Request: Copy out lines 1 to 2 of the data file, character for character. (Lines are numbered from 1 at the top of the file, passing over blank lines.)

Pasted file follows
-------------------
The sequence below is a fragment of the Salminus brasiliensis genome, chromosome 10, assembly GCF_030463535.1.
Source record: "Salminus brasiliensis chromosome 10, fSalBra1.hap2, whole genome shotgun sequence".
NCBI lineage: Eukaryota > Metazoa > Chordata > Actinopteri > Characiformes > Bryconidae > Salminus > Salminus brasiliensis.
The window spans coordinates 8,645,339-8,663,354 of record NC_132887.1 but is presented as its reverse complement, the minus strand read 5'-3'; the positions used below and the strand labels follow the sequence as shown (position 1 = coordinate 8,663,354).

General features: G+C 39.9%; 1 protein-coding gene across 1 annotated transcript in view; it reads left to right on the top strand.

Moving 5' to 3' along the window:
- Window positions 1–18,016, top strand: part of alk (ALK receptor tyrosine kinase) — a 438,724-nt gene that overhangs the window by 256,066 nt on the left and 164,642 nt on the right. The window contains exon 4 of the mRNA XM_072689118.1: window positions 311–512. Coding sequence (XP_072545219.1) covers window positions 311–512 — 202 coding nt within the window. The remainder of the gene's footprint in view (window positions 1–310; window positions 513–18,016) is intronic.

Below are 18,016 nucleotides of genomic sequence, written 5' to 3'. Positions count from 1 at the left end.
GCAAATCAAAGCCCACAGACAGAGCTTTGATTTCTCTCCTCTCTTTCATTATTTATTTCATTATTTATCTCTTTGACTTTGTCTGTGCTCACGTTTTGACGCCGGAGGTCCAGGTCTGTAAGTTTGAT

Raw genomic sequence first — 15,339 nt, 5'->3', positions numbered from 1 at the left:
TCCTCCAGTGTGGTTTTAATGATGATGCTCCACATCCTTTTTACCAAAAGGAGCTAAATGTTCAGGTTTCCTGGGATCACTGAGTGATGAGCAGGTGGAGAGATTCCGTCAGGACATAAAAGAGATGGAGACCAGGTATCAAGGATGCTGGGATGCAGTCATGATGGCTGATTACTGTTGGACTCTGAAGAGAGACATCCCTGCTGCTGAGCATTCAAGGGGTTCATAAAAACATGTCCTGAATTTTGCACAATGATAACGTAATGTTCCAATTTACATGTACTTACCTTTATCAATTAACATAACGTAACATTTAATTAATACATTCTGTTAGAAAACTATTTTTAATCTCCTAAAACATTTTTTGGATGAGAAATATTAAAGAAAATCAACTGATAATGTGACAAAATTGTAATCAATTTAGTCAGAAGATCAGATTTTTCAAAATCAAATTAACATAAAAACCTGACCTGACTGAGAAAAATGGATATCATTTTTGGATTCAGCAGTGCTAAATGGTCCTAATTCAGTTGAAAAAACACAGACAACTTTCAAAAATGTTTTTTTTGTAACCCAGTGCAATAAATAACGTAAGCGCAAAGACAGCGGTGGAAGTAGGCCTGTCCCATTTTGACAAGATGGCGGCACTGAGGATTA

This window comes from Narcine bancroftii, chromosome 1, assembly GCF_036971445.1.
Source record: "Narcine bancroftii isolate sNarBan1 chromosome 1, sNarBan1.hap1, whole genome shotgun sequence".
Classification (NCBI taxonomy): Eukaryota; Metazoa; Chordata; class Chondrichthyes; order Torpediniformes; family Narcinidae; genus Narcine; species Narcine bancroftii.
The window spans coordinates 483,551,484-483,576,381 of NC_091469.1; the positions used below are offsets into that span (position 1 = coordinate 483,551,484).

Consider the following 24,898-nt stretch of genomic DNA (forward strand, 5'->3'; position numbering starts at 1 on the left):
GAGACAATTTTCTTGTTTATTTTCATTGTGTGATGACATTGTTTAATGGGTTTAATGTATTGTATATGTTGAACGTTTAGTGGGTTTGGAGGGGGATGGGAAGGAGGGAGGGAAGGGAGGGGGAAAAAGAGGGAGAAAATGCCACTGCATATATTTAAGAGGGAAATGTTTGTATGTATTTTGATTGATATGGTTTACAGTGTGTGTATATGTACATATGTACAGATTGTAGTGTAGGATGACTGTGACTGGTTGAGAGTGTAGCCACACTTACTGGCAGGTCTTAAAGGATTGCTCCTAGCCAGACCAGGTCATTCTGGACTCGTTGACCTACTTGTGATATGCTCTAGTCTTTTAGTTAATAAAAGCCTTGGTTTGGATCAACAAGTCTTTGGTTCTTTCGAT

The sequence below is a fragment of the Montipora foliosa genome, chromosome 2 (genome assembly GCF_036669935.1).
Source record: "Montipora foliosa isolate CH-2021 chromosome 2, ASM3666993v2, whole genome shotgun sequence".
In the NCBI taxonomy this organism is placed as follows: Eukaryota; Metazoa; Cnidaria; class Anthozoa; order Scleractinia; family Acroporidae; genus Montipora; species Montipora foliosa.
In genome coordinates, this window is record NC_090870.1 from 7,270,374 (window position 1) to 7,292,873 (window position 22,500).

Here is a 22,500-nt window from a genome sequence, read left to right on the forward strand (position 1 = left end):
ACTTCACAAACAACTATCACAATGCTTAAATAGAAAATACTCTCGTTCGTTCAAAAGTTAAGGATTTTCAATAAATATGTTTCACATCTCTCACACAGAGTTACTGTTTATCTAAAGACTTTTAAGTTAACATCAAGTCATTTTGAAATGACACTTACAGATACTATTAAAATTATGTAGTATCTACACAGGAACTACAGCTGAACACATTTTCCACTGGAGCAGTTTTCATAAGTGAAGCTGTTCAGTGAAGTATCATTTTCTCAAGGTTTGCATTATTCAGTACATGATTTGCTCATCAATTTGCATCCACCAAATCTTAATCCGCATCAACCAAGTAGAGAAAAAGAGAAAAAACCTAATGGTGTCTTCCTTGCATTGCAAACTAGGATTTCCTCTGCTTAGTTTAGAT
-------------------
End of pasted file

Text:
The sequence below is a fragment of the Salminus brasiliensis genome, chromosome 10, assembly GCF_030463535.1.
Source record: "Salminus brasiliensis chromosome 10, fSalBra1.hap2, whole genome shotgun sequence".